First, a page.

Jo Jo English had no idea where his coaching career was headed – if anywhere – on Jan. 26, 2012. The former South Carolina basketball star who played parts of three seasons in the NBA was more intent on establishing his academic credentials by pursuing a master’s degree.
Yet, English had accepted more responsibilities as an assistant girls basketball coach at Scott’s Branch High. His duties had increased to the point that head coach Ruth Coard had asked him to direct an entire practice that Thursday afternoon.
“You got it, right?” English recalls Coard saying as she departed the gym before practice.
Within hours, the 41-year-old Coard was killed when her car reportedly ran into a wayward horse on U.S. 378 east of Sumter.
“I had never been through anything like that, where you see somebody alive during the day, and three hours later they’re not living,” English said. “I had never experienced anything like that.”
Nor had he experienced anything like the following day when the 20-plus members of Scott’s Branch girls basketball team waited for him in a hallway outside the gym. Suddenly, the responsibility of guiding a group of young women through a difficult time fell on English.
“That taught me a lesson about, for one, just being thankful that you can see that day and how powerful it is to be entrusted with the lives of young people,” English said. “It’s bigger than basketball.”
English was named the Scott’s Branch interim coach for the remainder of that season, one in which dealing with the emotions of his team far outweighed any teaching of basketball fundamentals.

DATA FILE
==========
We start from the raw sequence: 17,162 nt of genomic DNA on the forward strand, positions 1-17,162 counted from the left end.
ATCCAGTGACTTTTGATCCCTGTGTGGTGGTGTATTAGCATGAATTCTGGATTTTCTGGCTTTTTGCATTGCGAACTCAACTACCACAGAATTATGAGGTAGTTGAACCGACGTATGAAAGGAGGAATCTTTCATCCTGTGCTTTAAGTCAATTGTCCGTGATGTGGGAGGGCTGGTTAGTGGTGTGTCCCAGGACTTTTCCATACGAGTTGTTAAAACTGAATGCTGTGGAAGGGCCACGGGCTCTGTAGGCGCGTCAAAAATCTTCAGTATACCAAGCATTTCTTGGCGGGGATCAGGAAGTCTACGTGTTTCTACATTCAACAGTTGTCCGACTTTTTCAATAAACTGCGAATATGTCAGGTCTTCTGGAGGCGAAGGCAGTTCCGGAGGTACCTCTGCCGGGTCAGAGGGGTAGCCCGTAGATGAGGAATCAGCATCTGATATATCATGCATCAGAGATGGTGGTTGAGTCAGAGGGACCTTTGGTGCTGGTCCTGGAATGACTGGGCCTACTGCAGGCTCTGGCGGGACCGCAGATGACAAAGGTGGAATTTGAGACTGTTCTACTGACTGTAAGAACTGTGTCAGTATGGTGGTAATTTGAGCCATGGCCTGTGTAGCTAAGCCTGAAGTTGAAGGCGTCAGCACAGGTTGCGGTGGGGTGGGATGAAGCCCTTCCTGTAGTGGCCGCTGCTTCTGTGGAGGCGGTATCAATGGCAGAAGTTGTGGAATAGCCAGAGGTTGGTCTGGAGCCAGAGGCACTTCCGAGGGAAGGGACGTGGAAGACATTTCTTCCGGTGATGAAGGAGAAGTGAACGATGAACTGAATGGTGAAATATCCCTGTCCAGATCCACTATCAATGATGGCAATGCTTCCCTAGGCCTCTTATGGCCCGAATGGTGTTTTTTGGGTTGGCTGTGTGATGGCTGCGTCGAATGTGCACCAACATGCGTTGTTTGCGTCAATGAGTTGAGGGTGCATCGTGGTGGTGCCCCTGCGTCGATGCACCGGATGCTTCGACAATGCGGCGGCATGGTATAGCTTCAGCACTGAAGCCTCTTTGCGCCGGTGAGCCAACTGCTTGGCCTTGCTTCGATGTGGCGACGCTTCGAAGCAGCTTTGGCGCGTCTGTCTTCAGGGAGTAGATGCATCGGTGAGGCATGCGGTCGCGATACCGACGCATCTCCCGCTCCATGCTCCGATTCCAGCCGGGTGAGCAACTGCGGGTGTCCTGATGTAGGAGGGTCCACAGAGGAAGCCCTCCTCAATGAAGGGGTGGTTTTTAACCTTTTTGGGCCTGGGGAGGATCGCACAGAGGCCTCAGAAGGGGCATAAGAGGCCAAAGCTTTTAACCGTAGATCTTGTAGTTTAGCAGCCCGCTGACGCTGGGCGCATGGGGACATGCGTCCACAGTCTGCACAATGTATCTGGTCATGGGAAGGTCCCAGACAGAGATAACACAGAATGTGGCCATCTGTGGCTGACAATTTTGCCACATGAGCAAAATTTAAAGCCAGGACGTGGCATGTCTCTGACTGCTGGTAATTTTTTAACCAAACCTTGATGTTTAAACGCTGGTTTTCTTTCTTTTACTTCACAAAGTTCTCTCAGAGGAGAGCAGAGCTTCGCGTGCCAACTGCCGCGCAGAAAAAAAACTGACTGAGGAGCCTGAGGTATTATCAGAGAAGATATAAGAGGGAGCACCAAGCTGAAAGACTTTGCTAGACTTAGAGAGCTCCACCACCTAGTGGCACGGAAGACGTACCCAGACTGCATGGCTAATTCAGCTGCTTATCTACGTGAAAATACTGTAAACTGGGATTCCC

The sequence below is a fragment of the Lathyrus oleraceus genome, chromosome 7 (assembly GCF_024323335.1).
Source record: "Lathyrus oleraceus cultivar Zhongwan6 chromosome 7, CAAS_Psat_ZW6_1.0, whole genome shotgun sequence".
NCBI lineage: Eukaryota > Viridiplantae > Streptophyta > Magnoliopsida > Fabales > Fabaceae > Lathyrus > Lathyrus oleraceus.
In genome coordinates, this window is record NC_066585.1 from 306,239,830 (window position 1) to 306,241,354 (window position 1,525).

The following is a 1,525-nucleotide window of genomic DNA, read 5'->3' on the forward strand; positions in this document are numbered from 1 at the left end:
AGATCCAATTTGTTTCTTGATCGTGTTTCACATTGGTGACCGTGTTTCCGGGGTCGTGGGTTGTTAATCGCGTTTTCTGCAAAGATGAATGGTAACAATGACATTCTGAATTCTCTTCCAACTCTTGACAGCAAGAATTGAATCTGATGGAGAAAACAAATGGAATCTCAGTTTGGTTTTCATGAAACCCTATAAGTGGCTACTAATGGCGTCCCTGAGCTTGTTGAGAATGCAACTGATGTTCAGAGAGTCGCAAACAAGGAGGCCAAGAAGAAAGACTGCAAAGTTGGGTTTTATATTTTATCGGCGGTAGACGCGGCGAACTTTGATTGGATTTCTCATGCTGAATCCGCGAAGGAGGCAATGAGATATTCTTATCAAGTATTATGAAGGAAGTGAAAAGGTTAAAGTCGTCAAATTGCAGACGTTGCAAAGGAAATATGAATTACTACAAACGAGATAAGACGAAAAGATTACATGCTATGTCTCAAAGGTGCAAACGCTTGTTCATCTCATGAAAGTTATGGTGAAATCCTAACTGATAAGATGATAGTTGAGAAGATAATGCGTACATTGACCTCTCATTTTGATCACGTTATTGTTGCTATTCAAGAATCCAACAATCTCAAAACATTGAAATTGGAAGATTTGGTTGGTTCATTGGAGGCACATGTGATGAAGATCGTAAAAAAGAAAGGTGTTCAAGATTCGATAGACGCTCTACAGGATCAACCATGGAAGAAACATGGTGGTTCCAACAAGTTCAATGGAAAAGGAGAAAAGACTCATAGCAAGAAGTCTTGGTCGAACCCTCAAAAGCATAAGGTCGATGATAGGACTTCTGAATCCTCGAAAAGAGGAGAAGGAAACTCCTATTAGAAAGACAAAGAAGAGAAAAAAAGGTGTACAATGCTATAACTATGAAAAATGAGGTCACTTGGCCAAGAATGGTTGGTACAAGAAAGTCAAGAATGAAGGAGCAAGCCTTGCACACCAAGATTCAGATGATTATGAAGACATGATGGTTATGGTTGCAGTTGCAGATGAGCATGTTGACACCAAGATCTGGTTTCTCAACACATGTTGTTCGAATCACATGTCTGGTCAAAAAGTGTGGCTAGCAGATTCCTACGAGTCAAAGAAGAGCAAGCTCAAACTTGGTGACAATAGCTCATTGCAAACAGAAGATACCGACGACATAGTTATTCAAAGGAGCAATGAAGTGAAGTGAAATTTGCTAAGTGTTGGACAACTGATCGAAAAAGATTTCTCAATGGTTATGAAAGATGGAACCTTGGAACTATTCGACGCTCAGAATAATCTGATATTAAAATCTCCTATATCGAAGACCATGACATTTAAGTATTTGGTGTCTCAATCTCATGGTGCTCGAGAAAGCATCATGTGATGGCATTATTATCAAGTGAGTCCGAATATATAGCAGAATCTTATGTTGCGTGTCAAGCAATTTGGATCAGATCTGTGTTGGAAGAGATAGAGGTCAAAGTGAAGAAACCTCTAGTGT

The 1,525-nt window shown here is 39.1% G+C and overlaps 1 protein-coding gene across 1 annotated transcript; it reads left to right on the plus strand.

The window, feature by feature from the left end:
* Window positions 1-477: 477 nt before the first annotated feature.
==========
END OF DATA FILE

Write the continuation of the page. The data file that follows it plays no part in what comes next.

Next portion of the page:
For the first home game following Coard’s death, English invited her son, Adrian, to sit with the team on the bench. During one timeout late in the game, English entered the huddle to find a team broken down in tears.
From that day forward came a recognition to English that there is more to coaching than teaching the game. That convinced English he had a calling in coaching, and that he would charge forward with the belief that he could influence young athletes in basketball and beyond.
English is in his second season as coach at Sumter High. A season after the Gamecocks lost in the Class 4A Lower State final, they will play Friday for the state championship.
It is not where English thought he would be six years ago when his alma mater, Lower Richland, refused to grant him an interview for the school’s vacant coaching job. English had served as an assistant coach on the varsity and head JV coach the previous six seasons at Lower Richland.
So, English changed his career course. He entered the Teaching Fellows of South Carolina program to work with special needs children in Summerton. For one year, he stayed away from basketball. Then, at the coaxing of Coard, gradually got back into the game.
When the Sumter job opened, English applied. Sumter took a chance on an inexperienced coach, but one who offered not only a great knowledge of the game but also a desire to nurture athletes through a crucial stage of their lives.
English also wanted to win. Upon arriving at Sumter, English immediately removed all trophies, banners and photos from the team’s locker room, except one. He kept a photo hanging of Sumter’s lone basketball title team, the undefeated 1985 Gamecocks.
He said he needed to instill the same championship mentality at Sumter that he learned while playing on two state title teams at Lower Richland. That also meant learning to live by one of his credos: A championship wall is built by laying a perfect brick every day in practice.
At the end of every practice when the team huddles, English repeats the same question for his team that Coard did for her squads at Scott’s Branch. When they huddle before Friday night’s championship tipoff at Colonial Life Arena he will do the same as a way of making certain everyone is OK and as a lasting tribute to the late coach.
“Are all hearts and minds clear?” he will ask.